Kudos on raising a great kid!

theBrad(verla tag)
facebook.com/bradmouth

Carole said...

John does the hard ones in our house. I do the easy and the occasional medium ones.

Happy Birthday to your daughter.

Charles Gramlich said...

Happy bday to your daughter. I've never played Sudoku. Not even completely sure what it is.

Mary Witzl said...

K. Erickson -- Thank you for commenting!

Fortunately, I'm still technologically challenged. If I weren't, in my weakened state, I'd be tempted to find iPhone's sudoku and lose myself. With the easy ones, of course.

Bish -- I can limit myself to just so much chocolate per day, a fact which I'm very proud of. Until recently, I could do that with sudoku too. Now, that ship has sailed. We'll see how long it takes me to kick the habit.

Bradmouth -- You're a teacher too? It's always great to hear from other teachers.

The jury's out on how great a kid I've raised. Especially if she doesn't start vacuuming the stairs pretty soon.

I used to make myself feel better by out-swimming my kids. They can swim faster than me now, but fortunately they don't usually choose to. Ill-advised bike ramp construction sounds like fun -- and like something I'd be good at.

Carole -- Until my big awakening, I thought the ones I was doing WERE hard. I've just found the hard ones and they're nowhere near as satisfying to do. Though maybe I'll change my mind when I finally manage to complete one.

Charles -- Keep it that way. Really: keep it that way.

Robert the Skeptic said...

Kids now are pretty smart, but we notice that occasionally they do come to us for advice. That tells us something important.

Vonna said...

Wonderful post about your daughter! We used to call our son Baby Taz because his ears turned so violently red during his tantrums. Fun memories!

Stella said...

I haven't looked at Sudoku yet. I'm addicted to the NY Times crossword puzzle. Husband got interested in them, too, a few years ago. We had to buy a copying machine because there were arguments about him doing "my puzzle".

Happy birthday to your daughter. It's my youngest son'b birthday today, too.

Vijaya said...

And it's a good thing they are smarter than us ... we want the slope to be positive, not negative. Happy Birthday, Sudoku Girl.

Pat said...

Terrific post and thank you for convincing me I am right to cold- shoulder Sodoku.
Even D.T. crossword is getting a but much.
I assume your daughter's fingers fly over the keyboard with lightening speed?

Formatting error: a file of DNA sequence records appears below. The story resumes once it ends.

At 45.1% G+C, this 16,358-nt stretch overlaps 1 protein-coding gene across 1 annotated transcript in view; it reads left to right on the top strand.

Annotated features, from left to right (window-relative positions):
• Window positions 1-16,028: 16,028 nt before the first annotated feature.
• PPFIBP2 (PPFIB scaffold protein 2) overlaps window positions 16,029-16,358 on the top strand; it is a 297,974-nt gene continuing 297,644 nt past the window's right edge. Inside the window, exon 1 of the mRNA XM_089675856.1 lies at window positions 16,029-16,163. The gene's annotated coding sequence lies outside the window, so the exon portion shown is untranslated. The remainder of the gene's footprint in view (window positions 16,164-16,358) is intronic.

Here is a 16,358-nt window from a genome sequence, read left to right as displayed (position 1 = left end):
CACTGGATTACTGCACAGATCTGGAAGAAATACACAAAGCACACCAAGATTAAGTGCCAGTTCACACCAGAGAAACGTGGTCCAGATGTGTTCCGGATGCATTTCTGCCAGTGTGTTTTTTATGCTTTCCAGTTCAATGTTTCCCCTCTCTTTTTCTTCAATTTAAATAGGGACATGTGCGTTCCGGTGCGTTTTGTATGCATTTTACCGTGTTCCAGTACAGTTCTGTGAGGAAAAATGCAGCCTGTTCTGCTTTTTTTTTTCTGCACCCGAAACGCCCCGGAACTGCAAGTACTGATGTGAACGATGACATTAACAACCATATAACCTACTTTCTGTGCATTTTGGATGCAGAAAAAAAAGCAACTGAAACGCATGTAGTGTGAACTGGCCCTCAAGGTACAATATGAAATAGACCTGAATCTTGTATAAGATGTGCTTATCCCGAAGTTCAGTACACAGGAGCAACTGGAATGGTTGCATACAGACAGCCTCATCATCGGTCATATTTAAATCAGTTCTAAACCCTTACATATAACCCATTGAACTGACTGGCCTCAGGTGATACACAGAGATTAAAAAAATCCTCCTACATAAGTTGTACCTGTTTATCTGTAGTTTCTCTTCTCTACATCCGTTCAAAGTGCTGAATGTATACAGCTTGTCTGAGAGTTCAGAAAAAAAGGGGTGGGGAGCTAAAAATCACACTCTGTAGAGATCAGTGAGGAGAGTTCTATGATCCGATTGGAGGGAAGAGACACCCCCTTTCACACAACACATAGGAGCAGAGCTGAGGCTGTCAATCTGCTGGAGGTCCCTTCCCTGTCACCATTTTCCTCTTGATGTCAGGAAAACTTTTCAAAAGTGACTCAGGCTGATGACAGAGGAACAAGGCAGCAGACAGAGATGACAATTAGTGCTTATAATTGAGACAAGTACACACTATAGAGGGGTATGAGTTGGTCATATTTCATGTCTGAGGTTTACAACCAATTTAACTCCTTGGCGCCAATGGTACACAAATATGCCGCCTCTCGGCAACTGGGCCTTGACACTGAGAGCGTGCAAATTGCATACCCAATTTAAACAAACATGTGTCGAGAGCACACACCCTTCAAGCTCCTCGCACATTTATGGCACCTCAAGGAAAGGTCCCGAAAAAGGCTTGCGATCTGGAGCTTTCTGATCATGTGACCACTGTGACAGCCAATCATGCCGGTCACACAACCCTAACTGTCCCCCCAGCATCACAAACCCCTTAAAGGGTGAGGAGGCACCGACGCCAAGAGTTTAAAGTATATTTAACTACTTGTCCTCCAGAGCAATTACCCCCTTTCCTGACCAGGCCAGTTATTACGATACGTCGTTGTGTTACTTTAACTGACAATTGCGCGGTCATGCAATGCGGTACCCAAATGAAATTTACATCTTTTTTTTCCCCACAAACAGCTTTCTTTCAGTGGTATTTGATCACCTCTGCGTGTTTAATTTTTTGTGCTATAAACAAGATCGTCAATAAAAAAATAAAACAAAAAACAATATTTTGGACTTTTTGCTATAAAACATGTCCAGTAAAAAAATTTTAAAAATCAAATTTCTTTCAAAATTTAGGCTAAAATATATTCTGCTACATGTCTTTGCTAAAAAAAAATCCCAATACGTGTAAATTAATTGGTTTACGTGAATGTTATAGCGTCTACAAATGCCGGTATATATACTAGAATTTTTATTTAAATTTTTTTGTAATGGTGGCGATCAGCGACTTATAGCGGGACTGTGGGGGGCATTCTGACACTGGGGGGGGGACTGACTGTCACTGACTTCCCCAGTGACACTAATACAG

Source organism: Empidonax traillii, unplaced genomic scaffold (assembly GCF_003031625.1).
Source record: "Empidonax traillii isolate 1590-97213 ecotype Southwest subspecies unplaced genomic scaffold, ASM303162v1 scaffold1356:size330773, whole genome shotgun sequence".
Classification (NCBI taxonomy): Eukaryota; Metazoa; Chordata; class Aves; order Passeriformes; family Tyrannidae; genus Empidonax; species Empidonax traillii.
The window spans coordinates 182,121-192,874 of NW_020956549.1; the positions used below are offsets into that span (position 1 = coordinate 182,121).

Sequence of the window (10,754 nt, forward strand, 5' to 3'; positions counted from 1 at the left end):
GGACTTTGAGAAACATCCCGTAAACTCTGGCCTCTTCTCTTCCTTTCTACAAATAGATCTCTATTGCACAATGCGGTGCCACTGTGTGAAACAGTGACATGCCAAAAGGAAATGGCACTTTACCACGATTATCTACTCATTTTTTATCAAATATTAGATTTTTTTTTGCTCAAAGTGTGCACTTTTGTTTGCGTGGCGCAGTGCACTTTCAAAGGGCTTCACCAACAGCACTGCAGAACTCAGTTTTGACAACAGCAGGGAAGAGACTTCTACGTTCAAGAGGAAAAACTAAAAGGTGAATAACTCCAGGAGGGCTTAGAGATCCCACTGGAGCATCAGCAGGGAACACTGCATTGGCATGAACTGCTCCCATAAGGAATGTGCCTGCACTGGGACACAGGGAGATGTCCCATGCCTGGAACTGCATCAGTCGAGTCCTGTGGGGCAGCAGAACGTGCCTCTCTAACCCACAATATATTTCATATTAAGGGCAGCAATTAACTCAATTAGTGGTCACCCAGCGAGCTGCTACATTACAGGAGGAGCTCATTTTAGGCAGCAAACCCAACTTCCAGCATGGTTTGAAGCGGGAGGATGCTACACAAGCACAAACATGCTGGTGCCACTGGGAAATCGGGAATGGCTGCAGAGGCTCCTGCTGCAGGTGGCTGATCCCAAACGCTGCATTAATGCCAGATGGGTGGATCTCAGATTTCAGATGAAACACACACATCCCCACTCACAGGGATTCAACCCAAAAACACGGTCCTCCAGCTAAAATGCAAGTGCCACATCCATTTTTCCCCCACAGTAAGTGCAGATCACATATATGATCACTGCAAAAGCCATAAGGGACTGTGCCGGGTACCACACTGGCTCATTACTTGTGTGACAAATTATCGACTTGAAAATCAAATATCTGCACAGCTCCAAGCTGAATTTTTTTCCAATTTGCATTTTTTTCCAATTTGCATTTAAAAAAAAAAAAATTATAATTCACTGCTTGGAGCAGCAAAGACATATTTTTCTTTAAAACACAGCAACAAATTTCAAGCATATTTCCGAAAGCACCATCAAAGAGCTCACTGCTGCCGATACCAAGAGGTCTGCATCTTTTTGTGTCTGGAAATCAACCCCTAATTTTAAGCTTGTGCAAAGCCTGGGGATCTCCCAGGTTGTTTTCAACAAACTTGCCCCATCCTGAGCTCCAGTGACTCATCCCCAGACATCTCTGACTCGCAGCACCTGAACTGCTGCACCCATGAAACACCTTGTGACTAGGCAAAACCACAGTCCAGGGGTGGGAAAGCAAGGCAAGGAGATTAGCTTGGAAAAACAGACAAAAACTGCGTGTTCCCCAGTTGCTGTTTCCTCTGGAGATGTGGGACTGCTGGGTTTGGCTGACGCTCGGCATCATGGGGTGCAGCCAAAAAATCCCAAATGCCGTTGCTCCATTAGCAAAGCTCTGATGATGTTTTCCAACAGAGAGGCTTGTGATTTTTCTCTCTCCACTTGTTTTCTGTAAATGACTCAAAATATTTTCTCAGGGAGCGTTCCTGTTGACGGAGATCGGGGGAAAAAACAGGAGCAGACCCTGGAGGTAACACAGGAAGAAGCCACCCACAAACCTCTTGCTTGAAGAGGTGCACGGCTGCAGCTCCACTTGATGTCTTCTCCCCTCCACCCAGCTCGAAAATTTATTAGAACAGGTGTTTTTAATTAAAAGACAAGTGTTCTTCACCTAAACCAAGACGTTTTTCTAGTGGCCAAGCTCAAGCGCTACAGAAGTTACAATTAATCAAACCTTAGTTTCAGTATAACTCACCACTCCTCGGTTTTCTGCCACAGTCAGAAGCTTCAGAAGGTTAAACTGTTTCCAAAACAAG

Anonymous said...

I'm in tears now... Looking forward to the day I hug you again - Pelin

AnneB said...

But Mary...isn't Sudoku like, um, math? {shudders}

Mary Witzl said...

Robert -- Our kids come to us for advice too. And money. Also, until they learn how to make pizza, blueberry muffins and chocolate chip cookies, I will play a vital role in their lives.

Vonna -- Thanks for visiting and commenting!

Our daughters' ears turned bright red when they cried too -- it was so cute! Also, when they were fiercely angry, their chins wobbled. We really loved that.

Stella -- I once managed to finish a NYT crossword puzzle and I was VERY proud. As a general rule, I just don't have the patience. Plus, I'm just rotten at puzzles.

Happy birthday to your youngest son too! (Crazy time of year to have a baby, though, isn't it?)

Vijaya -- It's good that my kids are smarter than I am in some respects, but I do wish they could remember things like where they put their passports, money, and mobile phones.

Pat -- Actually, I'm a faster typist! I learned the old-fashioned way, on a manual. Thank God for small favors: you would not believe how fast my kids can text.

Sudoku tests a completely different part of your brain than word puzzles. It is logic-, not maths-based. I tell myself it's brain exercise -- that helps me see it as more than yet another way to waste time.

Pelin -- Can't wait to see you too! We went to the supermarket today and felt like crying when we saw the tiny selection of olives, dolmas, and other so-called Turkish foodstuffs. And the melons here are puny and pitiful.

AnneB -- Really, those numbers fool you: sudoku has nothing to do with math! It scared me too at first. (Are you really another math-o-phobe? I'm so ashamed...I come from a family of women who are all good at math.)

Charlie said...

I wonder why people freak out at the sight of numbers, even when you tell them there is no math involved. I have a feeling there are a lot of unbalanced checkbooks running around out there.

Happy Birthday to the sudoku master and mistress of losing stuff.

Falak said...

It might sound bizzare but I'm addicted to embroidery just like you are to sudoku. I could lose myself in it completely and not notice the hours pass by. This is coming from a person who used to laught at women knitting away obsessively during in the train.A very Happy Birthday to your daughter :)

Murr Brewster said...